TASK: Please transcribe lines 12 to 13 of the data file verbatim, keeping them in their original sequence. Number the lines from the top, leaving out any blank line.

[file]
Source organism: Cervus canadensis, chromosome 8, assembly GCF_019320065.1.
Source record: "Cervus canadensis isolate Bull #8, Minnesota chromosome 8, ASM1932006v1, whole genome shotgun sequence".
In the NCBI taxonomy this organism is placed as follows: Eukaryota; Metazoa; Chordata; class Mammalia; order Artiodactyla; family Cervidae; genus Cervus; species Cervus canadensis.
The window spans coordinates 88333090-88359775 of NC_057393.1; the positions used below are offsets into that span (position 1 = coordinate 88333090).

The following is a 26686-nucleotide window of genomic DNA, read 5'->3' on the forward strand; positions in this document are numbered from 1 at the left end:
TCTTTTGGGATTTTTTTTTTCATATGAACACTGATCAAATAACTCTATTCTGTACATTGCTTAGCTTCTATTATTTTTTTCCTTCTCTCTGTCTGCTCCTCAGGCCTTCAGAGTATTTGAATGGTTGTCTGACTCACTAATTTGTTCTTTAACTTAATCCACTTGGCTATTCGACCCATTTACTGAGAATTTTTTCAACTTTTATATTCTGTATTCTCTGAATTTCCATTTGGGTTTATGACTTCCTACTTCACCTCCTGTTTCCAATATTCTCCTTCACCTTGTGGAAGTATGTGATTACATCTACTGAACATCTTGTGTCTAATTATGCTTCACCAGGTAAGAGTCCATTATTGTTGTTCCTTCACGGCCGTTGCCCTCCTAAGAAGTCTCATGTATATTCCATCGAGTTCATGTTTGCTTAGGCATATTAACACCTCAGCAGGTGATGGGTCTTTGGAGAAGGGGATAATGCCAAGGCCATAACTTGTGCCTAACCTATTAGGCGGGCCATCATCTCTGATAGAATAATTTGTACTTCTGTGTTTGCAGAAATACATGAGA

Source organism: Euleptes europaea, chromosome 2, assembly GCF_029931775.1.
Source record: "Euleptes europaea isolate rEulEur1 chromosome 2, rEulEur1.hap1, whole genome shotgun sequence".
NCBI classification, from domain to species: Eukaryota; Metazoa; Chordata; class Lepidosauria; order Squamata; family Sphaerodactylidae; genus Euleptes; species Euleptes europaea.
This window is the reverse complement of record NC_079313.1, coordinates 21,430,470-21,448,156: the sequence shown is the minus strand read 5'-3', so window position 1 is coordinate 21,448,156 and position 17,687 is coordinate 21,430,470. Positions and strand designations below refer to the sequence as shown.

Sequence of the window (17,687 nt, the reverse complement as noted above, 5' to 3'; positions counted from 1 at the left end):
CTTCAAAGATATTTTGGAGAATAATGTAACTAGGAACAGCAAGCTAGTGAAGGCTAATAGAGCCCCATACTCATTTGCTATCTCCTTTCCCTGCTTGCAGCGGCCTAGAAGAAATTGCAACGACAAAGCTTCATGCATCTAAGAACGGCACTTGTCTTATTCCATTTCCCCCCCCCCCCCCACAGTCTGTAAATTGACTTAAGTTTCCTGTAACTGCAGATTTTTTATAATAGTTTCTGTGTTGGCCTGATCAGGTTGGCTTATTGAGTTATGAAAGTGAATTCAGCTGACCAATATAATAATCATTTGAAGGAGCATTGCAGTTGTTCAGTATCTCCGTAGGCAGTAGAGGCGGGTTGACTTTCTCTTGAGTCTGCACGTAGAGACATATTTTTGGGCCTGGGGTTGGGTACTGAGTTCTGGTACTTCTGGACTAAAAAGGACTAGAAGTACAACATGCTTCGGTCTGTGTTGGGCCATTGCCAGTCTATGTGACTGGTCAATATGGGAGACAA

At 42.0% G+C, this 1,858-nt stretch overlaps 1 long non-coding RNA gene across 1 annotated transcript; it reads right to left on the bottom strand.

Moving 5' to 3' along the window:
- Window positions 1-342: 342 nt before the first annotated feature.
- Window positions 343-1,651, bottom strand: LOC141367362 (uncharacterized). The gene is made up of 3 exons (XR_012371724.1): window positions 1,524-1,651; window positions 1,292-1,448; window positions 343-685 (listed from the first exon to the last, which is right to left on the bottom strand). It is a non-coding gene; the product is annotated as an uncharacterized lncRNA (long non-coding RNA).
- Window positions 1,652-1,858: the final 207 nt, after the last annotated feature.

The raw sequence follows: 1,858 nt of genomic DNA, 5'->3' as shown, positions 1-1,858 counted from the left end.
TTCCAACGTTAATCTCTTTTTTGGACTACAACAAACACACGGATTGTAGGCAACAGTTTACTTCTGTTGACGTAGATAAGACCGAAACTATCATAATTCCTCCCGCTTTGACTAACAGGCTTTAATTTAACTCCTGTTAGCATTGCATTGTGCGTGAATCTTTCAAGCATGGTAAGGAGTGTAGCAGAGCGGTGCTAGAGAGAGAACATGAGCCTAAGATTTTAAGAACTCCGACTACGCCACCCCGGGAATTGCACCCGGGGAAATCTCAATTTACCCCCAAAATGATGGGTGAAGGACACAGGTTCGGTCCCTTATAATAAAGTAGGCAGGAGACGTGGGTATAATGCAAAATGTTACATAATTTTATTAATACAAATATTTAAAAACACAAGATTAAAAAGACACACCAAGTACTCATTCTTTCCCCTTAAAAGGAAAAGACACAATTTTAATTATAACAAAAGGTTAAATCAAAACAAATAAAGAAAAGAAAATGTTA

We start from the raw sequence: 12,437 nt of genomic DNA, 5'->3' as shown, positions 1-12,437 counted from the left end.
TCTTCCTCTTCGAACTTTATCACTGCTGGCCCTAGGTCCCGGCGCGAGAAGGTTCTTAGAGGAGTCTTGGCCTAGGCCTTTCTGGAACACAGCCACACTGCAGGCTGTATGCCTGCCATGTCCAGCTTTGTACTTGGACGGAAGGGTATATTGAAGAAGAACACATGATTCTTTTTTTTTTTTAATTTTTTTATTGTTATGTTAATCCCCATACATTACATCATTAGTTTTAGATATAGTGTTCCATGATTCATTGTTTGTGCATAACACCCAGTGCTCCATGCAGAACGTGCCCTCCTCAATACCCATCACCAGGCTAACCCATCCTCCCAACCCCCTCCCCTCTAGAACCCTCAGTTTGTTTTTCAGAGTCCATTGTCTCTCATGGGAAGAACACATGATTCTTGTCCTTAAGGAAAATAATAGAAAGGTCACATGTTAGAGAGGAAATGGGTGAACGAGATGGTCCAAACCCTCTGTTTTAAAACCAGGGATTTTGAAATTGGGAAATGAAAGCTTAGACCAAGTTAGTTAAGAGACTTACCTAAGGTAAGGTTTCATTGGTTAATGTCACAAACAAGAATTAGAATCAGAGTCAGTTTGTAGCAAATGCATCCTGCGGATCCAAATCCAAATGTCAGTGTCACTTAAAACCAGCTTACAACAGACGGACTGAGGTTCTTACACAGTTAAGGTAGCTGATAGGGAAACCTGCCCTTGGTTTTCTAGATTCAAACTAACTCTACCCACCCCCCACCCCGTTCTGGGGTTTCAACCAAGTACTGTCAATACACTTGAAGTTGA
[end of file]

CTTCAAAGATATTTTGGAGAATAATGTAACTAGGAACAGCAAGCTAGTGAAGGCTAATAGAGCCCCATACTCATTTGCTATCTCCTTTCCCTGCTTGCAGCGGCCTAGAAGAAATTGCAACGACAAAGCTTCATGCATCTAAGAACGGCACTTGTCTTATTCCATTTCCCCCCCCCCCCCCACAGTCTGTAAATTGACTTAAGTTTCCTGTAACTGCAGATTTTTTATAATAGTTTCTGTGTTGGCCTGATCAGGTTGGCTTATTGAGTTATGAAAGTGAATTCAGCTGACCAATATAATAATCATTTGAAGGAGCATTGCAGTTGTTCAGTATCTCCGTAGGCAGTAGAGGCGGGTTGACTTTCTCTTGAGTCTGCACGTAGAGACATATTTTTGGGCCTGGGGTTGGGTACTGAGTTCTGGTACTTCTGGACTAAAAAGGACTAGAAGTACAACATGCTTCGGTCTGTGTTGGGCCATTGCCAGTCTATGTGACTGGTCAATATGGGAGACAA

At 42.0% G+C, this 1,858-nt stretch overlaps 1 long non-coding RNA gene across 1 annotated transcript; it reads right to left on the bottom strand.